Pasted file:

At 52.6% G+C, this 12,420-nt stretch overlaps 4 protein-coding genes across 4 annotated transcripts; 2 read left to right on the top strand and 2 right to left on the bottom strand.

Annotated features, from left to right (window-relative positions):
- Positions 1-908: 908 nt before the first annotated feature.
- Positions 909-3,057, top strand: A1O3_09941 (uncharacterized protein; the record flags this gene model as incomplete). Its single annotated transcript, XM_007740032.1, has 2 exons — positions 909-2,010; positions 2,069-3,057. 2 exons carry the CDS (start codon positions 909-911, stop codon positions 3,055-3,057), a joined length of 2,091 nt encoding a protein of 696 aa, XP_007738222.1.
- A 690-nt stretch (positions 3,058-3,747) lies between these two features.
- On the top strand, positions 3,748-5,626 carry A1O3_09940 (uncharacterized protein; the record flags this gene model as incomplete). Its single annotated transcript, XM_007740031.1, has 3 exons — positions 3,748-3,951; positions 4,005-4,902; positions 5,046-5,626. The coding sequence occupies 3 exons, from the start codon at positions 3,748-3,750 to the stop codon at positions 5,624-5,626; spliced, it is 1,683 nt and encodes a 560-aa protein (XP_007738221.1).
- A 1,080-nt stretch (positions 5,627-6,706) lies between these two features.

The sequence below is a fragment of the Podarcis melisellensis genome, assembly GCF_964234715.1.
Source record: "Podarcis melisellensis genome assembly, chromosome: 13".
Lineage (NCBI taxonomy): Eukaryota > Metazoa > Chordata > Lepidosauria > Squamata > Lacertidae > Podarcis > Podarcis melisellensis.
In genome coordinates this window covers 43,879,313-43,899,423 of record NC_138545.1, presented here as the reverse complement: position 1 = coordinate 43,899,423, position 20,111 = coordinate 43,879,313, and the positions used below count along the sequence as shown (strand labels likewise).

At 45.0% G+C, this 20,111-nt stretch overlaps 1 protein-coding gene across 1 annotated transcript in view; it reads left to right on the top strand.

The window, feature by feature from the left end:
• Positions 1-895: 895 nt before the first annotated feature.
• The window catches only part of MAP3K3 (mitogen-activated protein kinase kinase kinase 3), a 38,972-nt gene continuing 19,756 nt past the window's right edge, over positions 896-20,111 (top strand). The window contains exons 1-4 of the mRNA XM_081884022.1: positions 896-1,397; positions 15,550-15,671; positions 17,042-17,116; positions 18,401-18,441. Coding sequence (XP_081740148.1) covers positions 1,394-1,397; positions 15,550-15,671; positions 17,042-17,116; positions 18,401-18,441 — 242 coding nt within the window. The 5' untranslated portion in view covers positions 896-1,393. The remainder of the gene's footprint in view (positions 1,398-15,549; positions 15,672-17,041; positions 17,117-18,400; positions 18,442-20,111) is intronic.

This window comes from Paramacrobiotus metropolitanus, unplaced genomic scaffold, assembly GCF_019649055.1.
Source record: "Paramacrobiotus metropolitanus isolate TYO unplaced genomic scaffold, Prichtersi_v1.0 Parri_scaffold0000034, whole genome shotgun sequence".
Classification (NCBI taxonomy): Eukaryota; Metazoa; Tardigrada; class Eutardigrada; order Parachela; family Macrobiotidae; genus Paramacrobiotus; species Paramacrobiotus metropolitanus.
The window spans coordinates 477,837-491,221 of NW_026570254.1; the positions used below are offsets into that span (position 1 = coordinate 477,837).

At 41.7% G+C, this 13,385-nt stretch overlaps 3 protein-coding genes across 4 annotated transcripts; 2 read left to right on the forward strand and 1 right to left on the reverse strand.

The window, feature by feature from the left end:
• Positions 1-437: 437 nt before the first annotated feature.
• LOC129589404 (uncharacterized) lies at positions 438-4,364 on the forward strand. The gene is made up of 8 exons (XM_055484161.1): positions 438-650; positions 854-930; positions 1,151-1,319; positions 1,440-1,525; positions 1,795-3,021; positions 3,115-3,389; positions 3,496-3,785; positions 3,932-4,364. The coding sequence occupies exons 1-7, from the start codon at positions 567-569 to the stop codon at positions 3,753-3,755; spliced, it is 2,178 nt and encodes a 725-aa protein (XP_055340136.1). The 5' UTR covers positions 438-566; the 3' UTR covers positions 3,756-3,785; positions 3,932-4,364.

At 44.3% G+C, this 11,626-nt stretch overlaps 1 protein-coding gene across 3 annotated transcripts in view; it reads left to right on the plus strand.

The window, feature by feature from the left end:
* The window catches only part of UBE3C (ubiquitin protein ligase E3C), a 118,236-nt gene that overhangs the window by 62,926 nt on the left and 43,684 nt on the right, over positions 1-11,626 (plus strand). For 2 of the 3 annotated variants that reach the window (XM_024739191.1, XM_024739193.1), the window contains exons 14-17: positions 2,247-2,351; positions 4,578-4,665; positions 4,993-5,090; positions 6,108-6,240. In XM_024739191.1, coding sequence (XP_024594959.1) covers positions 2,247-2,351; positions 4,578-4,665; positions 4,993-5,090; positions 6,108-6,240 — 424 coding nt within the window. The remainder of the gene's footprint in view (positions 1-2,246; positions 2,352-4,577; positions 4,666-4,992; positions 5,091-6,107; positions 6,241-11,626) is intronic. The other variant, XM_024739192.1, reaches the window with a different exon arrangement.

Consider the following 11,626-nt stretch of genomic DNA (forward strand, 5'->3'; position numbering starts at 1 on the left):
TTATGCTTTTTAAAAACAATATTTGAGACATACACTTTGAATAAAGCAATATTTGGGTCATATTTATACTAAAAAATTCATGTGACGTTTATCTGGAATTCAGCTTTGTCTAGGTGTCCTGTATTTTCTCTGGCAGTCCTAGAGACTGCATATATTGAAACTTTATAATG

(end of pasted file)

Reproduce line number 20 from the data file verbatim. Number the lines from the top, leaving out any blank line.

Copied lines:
At 41.7% G+C, this 13,385-nt stretch overlaps 3 protein-coding genes across 4 annotated transcripts; 2 read left to right on the forward strand and 1 right to left on the reverse strand.